Please use this identifier to cite or link to this item:
|Scopus||Web of Science®||Altmetric|
|Title:||Parliament’s power to require the production of documents : a recent Victorian case|
|Citation:||Deakin Law Review, 2008; 13(2):17-48|
|Abstract:||In 2007, the Victorian government refused to produce a series of documents despite an order by the State’s Legislative Council to do so, claiming that the Council’s legal powers did not extend to making the order in question. The government cited some obscure alleged rules of law in support of their position which no government elsewhere in Australia has ever thought to rely on. In citing these rules, the Victorian government appears to have misunderstood an early edition of Erskine May. This article demonstrates that none of the alleged rules exists, and the government’s refusal was wrong in law. Therefore is should not be regarded as setting a precedent for future cases.|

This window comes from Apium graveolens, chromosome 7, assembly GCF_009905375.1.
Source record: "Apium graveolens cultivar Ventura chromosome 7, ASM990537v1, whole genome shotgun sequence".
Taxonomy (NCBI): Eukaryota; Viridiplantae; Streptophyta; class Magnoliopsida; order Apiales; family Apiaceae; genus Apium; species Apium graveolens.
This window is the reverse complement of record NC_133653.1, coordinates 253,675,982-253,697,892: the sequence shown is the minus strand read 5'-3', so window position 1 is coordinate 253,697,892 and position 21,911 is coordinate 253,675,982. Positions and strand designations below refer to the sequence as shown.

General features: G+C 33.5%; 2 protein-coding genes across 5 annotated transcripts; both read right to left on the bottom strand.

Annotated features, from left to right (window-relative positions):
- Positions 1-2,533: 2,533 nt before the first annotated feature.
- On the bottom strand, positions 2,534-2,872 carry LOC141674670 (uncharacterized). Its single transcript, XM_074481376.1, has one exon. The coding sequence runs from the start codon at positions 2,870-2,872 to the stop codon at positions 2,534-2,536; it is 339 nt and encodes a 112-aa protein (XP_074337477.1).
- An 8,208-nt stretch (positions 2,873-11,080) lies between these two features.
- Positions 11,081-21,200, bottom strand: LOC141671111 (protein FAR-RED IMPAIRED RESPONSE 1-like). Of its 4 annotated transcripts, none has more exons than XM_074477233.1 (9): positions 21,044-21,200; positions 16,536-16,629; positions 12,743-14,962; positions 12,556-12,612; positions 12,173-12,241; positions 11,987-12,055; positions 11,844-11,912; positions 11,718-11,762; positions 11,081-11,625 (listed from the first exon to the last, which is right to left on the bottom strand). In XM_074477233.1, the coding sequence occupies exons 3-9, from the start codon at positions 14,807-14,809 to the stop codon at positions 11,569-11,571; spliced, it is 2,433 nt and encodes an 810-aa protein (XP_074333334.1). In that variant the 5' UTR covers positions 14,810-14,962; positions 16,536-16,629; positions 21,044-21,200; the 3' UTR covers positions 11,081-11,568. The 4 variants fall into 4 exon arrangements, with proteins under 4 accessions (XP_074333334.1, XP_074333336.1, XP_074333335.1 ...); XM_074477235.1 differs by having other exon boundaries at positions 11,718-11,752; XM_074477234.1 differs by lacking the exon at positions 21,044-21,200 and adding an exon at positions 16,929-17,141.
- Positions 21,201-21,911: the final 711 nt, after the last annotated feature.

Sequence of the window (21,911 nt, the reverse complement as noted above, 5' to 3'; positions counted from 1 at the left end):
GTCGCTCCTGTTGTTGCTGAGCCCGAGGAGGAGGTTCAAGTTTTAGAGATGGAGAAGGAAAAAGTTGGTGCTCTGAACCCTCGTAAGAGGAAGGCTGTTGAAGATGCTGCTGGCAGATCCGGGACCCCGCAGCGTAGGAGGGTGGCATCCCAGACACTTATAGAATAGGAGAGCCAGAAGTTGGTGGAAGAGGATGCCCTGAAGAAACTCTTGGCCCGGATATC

|Rights:||Copyright in the author's contribution, to be published in the Deakin Law Review remains with the author|
|Appears in Collections:||Law publications|
Files in This Item:
There are no files associated with this item.
Items in DSpace are protected by copyright, with all rights reserved, unless otherwise indicated.